Most children with antibiotic-resistant urinary tract infections get better on less powerful antibiotics than lab tests say they need, says Stanford study.
Cellular respiration has a downside: Its byproducts harm the mitochondria that perform this trick, endangering our brain cells.
A new study has identified T cells targeting the Epstein-Barr virus in autopsied Alzheimer's brains and in cerebrospinal fluid of Alzheimer's patients.
Scientists develop a technology to find "jumping genes," a type of genetic element that may contribute to antibiotic resistance.
The new Stanford Hospital is a high-tech place of healing for patients and families, and a place of innovation and well-being for employees and clinicians.
People with a mutation in an enzyme that breaks down alcohol may be at a higher risk for developing Alzheimer's disease, new research suggests.
How does a backache translate into such an uncomfortable sensation? And why does some pain go on and on? Stanford pain medicine specialists provide answers.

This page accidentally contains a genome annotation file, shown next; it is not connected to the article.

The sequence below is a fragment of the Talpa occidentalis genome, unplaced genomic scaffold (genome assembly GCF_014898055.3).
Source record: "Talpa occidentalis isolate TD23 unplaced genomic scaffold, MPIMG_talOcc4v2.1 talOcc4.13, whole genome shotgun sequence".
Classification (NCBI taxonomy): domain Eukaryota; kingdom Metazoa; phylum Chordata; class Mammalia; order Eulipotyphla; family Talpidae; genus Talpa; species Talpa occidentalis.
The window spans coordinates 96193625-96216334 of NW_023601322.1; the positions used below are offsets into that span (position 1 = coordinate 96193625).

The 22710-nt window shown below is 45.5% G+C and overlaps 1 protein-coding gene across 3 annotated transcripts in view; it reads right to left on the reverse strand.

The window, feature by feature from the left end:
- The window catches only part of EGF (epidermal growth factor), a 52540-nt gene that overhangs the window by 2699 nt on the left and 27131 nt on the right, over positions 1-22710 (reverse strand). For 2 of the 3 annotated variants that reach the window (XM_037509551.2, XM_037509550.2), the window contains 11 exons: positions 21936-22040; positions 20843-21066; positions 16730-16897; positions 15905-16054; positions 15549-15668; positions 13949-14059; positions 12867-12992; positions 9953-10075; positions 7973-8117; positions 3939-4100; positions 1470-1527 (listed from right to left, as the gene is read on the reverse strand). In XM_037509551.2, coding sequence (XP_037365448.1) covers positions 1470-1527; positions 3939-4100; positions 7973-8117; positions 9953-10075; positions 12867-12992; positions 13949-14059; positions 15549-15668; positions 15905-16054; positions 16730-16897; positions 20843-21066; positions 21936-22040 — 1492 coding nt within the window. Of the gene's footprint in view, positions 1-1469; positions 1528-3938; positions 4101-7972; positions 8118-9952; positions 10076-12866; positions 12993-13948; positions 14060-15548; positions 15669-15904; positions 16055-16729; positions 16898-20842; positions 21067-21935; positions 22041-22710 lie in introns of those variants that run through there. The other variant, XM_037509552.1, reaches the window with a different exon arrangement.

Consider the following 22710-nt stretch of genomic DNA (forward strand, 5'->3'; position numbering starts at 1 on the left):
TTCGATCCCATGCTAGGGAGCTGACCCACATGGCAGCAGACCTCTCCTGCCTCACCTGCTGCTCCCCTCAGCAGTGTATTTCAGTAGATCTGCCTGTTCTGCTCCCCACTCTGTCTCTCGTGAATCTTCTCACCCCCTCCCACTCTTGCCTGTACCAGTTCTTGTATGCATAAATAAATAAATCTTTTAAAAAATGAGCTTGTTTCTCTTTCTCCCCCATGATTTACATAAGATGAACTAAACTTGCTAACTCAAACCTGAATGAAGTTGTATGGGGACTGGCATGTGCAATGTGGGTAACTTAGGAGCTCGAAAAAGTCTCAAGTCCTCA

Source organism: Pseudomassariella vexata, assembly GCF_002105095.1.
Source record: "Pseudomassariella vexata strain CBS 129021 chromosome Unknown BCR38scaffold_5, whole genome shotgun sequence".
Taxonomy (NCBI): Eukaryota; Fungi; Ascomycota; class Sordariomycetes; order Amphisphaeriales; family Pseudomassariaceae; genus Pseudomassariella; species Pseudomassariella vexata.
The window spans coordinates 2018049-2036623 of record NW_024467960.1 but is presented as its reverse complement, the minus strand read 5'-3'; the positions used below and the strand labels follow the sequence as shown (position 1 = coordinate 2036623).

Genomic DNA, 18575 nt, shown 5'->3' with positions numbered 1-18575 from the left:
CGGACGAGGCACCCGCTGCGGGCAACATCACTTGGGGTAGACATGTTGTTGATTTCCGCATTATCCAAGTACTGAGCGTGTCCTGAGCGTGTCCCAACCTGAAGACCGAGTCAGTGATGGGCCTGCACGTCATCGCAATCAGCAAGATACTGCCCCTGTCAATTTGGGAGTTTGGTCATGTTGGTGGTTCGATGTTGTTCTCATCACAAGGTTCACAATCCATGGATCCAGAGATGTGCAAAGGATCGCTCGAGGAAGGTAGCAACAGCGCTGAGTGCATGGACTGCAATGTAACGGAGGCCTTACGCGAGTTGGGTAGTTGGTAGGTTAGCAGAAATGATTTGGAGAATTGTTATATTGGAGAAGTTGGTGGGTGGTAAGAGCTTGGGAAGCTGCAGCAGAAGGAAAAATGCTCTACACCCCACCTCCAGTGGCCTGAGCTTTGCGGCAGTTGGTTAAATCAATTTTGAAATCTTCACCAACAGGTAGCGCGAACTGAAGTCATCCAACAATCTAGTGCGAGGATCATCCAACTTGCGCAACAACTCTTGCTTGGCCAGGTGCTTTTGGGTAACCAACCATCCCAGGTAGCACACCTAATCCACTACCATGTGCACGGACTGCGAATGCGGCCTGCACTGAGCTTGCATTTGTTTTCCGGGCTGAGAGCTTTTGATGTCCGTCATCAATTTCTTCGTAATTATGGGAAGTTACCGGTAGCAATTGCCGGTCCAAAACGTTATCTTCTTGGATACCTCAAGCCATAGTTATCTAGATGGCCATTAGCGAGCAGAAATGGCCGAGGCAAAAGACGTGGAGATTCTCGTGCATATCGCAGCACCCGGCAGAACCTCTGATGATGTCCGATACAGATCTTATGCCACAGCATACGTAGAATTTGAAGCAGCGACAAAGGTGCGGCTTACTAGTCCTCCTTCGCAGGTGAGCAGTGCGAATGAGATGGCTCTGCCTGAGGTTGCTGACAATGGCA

Stanford researchers have teased apart the addictive and pro-social effects of MDMA -- suggesting the possibliity of a non-addictive therapy.
Stanford researchers found that the same part of the motor cortex that controls hand movement also appears to influence muscles used for talking.
Stanford study show the levels of cholesterol and fat in an infant’s blood can predict that child’s social and emotional development.
This "In the Spotlight" features Carolyn Dundes, a PhD candidate in Stanford's Stem Cell Biology and Regenerative Medicine program and an LGBTQ advocate.
A new cystic fibrosis test could provide a more accurate, and easier, way to test newborns for the hereditary, lung-clogging disease.
Patients who receive prescriptions for both opioids and benzodiazepines are more likely to use opioids long term, Stanford researchers have found.
A discovery about how a neural circuit located deep in the brains of female mice changes in response to estrogen could offer insight into human brains.
This "In the Spotlight" features Guillaume Riesen, a PhD student in neuroscience with many, many hobbies.
Stanford researchers study stem-cell-derived human heart muscle cells on the International Space Station to learn effects of microgravity.